A disgruntled Massachusetts police chief is suing the town for which he works along with a couple selectmen who opted not to renew his contract. The chief, who works for the town of Milford, about 25 miles southwest of Boston, filed a contracts lawsuit against the town and two selectmen, who he says have no say in whether his contract should or should not have been renewed. Alleging that the decision sullied his reputation, he is suing for more than $500,000.
The state has a mandatory retirement age of 65 and the chief is now 62. He has been in the position since 2002. The town has formed a search committee to find a replacement candidate.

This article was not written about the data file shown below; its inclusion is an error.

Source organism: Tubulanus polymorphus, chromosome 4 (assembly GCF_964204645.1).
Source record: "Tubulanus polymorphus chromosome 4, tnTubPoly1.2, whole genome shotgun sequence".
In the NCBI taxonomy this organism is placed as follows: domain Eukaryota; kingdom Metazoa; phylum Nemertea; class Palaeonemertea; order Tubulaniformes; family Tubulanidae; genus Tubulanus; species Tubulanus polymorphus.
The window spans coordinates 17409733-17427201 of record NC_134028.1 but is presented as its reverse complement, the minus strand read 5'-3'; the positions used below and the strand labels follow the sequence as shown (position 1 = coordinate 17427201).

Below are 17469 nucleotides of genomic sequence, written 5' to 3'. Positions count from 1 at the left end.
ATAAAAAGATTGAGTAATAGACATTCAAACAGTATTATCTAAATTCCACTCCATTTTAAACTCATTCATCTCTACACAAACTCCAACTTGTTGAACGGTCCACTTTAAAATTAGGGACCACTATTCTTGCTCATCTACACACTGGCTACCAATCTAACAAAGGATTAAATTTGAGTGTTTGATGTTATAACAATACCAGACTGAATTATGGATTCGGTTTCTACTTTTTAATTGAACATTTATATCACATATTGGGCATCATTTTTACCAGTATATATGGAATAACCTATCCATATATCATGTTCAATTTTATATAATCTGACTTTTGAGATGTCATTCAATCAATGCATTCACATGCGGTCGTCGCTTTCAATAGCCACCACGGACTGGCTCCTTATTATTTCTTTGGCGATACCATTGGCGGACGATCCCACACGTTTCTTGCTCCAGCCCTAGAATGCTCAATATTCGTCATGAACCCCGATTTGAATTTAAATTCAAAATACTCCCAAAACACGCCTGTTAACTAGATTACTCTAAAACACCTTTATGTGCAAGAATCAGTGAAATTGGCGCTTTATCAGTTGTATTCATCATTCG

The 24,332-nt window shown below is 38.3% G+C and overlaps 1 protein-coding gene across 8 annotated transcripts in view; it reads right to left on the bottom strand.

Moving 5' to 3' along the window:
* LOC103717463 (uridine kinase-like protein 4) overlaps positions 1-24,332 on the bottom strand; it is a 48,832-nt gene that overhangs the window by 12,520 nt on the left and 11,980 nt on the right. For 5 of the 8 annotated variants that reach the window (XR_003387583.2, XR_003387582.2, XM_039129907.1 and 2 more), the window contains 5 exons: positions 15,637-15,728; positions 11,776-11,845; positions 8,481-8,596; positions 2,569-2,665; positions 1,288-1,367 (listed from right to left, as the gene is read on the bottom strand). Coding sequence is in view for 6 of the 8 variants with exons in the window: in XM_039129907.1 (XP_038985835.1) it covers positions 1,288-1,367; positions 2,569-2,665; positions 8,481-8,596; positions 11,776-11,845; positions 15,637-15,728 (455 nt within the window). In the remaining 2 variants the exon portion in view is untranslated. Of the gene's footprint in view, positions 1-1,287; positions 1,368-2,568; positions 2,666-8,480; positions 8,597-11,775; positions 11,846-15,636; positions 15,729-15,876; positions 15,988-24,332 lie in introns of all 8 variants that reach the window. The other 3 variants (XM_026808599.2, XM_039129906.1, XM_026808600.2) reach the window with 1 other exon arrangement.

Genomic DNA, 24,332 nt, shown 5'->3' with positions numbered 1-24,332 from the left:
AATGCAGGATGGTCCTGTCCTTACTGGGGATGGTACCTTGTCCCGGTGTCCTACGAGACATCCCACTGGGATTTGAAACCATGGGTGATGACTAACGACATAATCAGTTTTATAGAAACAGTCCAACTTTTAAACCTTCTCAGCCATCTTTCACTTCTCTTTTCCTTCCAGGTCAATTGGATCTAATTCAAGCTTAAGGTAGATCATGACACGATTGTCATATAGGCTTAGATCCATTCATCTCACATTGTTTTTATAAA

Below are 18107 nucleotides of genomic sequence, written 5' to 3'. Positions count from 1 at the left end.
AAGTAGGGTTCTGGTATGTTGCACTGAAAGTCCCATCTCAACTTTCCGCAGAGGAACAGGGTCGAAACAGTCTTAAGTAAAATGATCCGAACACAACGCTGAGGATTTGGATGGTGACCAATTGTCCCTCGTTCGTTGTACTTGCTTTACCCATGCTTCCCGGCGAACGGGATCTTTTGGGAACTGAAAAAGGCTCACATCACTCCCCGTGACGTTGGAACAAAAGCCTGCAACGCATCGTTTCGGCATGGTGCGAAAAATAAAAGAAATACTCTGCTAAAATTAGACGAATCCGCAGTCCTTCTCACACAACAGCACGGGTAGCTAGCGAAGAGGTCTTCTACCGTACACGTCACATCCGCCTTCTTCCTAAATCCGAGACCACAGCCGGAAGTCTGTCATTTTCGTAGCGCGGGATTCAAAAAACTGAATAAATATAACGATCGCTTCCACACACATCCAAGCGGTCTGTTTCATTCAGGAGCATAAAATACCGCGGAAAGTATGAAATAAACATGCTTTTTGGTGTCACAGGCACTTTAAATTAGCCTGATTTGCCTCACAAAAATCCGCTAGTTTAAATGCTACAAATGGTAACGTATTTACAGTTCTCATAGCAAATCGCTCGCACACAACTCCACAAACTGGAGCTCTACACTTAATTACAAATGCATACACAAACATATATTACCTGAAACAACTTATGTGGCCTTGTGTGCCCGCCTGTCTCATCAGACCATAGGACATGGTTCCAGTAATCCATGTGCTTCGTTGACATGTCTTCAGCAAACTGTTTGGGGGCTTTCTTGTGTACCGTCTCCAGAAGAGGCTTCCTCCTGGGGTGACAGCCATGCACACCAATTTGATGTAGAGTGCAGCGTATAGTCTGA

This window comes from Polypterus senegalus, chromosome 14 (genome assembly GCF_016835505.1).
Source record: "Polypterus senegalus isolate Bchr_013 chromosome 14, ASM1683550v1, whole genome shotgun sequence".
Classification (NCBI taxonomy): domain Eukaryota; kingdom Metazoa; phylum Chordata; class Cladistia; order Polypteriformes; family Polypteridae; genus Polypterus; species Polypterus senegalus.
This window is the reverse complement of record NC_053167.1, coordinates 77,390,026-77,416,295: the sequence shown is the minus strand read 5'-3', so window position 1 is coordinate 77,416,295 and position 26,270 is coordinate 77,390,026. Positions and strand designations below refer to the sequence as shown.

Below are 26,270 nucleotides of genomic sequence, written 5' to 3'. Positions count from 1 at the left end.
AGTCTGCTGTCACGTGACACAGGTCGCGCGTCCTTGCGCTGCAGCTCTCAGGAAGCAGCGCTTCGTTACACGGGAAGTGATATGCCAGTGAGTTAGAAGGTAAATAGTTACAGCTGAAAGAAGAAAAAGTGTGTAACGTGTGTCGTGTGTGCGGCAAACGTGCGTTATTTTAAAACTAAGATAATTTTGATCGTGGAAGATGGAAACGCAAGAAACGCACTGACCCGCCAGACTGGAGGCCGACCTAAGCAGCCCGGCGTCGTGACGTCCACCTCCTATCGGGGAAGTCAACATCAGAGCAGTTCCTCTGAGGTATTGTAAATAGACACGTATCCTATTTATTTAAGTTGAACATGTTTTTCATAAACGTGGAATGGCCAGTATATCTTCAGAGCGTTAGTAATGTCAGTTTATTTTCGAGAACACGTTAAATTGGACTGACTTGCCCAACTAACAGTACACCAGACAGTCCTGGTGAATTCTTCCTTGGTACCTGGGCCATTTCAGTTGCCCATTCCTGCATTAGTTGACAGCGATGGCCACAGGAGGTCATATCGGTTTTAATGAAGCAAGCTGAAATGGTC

The chief is suing the two selectmen on the board who voted not to renew his contract. Residents have shown their support for the chief by attending town meetings to show their displeasure. Many have signed a circulating petition and have asked to have one of the selectmen named in the suit removed from office.
When a Massachusetts resident believes he or she has suffered because of a breach of contract, an attorney experienced in contracts law may be able to help. In this case, the police chief had been working for the municipality for more than 15 years and always had his contract renewed. The fact that he is three years away from retirement may have been cause alone for him to consult legal counsel. Contracts regarding employment are overseen by complex statutes, regulations and case law for which an attorney can provide guidance and ongoing support.